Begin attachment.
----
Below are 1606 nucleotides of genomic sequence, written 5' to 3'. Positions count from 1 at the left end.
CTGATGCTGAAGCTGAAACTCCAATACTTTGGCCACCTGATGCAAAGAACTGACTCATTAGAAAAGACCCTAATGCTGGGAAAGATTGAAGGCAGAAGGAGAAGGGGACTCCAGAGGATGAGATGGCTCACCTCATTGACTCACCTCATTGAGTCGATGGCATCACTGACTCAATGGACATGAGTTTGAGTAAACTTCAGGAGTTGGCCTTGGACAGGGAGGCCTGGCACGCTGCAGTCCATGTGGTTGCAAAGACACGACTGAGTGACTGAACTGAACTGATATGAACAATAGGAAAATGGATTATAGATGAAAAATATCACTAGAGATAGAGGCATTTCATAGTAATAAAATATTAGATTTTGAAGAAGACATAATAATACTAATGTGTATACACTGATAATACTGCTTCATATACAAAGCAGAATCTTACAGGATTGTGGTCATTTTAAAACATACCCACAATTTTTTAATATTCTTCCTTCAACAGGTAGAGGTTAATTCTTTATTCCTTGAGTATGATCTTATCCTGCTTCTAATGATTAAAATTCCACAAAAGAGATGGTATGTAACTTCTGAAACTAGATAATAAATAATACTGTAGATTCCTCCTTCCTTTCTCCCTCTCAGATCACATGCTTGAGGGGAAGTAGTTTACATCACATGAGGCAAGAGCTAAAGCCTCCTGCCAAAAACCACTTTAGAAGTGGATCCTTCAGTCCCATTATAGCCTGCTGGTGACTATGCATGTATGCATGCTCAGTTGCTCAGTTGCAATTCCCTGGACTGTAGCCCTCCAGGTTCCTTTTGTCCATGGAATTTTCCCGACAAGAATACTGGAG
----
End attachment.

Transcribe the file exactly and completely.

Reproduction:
Below are 1606 nucleotides of genomic sequence, written 5' to 3'. Positions count from 1 at the left end.
CTGATGCTGAAGCTGAAACTCCAATACTTTGGCCACCTGATGCAAAGAACTGACTCATTAGAAAAGACCCTAATGCTGGGAAAGATTGAAGGCAGAAGGAGAAGGGGACTCCAGAGGATGAGATGGCTCACCTCATTGACTCACCTCATTGAGTCGATGGCATCACTGACTCAATGGACATGAGTTTGAGTAAACTTCAGGAGTTGGCCTTGGACAGGGAGGCCTGGCACGCTGCAGTCCATGTGGTTGCAAAGACACGACTGAGTGACTGAACTGAACTGATATGAACAATAGGAAAATGGATTATAGATGAAAAATATCACTAGAGATAGAGGCATTTCATAGTAATAAAATATTAGATTTTGAAGAAGACATAATAATACTAATGTGTATACACTGATAATACTGCTTCATATACAAAGCAGAATCTTACAGGATTGTGGTCATTTTAAAACATACCCACAATTTTTTAATATTCTTCCTTCAACAGGTAGAGGTTAATTCTTTATTCCTTGAGTATGATCTTATCCTGCTTCTAATGATTAAAATTCCACAAAAGAGATGGTATGTAACTTCTGAAACTAGATAATAAATAATACTGTAGATTCCTCCTTCCTTTCTCCCTCTCAGATCACATGCTTGAGGGGAAGTAGTTTACATCACATGAGGCAAGAGCTAAAGCCTCCTGCCAAAAACCACTTTAGAAGTGGATCCTTCAGTCCCATTATAGCCTGCTGGTGACTATGCATGTATGCATGCTCAGTTGCTCAGTTGCAATTCCCTGGACTGTAGCCCTCCAGGTTCCTTTTGTCCATGGAATTTTCCCGACAAGAATACTGGAG